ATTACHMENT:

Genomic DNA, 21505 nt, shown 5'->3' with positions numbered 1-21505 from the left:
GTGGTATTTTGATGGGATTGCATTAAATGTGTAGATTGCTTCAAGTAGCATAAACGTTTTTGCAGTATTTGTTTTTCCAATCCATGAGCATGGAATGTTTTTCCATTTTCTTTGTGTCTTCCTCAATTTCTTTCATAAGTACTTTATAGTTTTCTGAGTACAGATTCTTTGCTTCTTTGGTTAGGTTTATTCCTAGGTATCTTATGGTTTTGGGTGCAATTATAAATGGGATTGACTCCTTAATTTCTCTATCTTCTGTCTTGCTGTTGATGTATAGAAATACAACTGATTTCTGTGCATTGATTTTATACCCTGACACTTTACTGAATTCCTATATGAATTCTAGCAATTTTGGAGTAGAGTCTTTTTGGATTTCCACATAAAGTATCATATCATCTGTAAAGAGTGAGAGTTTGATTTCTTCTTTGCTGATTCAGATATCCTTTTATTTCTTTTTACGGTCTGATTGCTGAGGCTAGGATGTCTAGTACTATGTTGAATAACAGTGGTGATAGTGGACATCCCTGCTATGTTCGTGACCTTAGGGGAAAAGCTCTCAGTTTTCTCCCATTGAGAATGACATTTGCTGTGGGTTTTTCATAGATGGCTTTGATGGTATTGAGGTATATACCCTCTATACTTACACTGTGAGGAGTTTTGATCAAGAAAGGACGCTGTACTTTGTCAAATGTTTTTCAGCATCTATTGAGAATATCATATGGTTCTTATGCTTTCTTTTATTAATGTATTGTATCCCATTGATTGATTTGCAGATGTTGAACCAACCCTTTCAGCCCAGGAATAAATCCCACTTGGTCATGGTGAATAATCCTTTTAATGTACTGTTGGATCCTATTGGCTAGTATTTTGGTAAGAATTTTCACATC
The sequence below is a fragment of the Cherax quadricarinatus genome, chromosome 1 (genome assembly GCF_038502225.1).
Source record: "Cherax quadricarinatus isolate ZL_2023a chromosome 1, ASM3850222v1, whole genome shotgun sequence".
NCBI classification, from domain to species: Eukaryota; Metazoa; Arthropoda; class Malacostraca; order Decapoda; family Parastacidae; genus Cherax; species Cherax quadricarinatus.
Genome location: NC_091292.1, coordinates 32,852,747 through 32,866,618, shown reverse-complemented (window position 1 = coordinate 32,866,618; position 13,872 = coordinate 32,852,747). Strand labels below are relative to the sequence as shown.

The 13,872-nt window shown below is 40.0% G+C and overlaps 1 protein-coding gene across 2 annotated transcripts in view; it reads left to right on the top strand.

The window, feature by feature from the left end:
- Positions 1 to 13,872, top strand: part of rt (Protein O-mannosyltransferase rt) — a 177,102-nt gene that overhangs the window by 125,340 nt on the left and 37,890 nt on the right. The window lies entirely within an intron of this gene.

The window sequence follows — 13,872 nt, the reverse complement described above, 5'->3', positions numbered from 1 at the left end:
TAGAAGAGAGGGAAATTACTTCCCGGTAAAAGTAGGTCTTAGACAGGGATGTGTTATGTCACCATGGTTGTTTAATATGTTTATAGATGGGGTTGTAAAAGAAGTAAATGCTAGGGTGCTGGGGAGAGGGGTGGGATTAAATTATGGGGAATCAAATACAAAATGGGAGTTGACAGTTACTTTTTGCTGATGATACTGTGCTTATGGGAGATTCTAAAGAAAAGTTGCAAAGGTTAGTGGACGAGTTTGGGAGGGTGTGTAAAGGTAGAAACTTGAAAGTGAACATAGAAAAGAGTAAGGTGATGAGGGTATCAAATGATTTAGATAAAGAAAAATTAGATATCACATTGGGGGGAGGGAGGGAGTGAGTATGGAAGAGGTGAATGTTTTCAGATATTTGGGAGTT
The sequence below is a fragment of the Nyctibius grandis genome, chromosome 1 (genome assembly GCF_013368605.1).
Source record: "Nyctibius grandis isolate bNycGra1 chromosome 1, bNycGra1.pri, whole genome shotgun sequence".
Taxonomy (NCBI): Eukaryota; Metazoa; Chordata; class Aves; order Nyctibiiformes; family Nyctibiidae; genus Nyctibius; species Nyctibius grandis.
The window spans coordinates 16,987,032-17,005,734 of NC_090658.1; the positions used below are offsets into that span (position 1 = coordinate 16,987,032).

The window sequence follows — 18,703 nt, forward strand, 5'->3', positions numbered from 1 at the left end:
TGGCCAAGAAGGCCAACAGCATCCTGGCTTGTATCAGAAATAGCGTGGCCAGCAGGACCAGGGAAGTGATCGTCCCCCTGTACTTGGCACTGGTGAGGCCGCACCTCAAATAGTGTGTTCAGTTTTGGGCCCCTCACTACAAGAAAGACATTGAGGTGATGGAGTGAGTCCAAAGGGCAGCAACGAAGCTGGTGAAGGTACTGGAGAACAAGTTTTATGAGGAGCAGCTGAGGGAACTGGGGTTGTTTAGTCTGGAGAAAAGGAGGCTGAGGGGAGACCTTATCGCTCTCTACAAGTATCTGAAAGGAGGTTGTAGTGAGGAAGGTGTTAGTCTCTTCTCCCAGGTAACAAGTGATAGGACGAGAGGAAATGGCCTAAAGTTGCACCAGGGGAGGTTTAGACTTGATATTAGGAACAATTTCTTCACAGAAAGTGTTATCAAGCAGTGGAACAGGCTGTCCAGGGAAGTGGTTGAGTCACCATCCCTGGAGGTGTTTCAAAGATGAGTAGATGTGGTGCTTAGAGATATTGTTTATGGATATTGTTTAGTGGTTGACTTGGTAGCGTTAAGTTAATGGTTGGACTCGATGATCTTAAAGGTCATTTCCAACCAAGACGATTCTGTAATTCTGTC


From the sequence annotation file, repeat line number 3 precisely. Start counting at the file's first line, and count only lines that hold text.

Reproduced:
The sequence below is a fragment of the Cherax quadricarinatus genome, chromosome 1 (genome assembly GCF_038502225.1).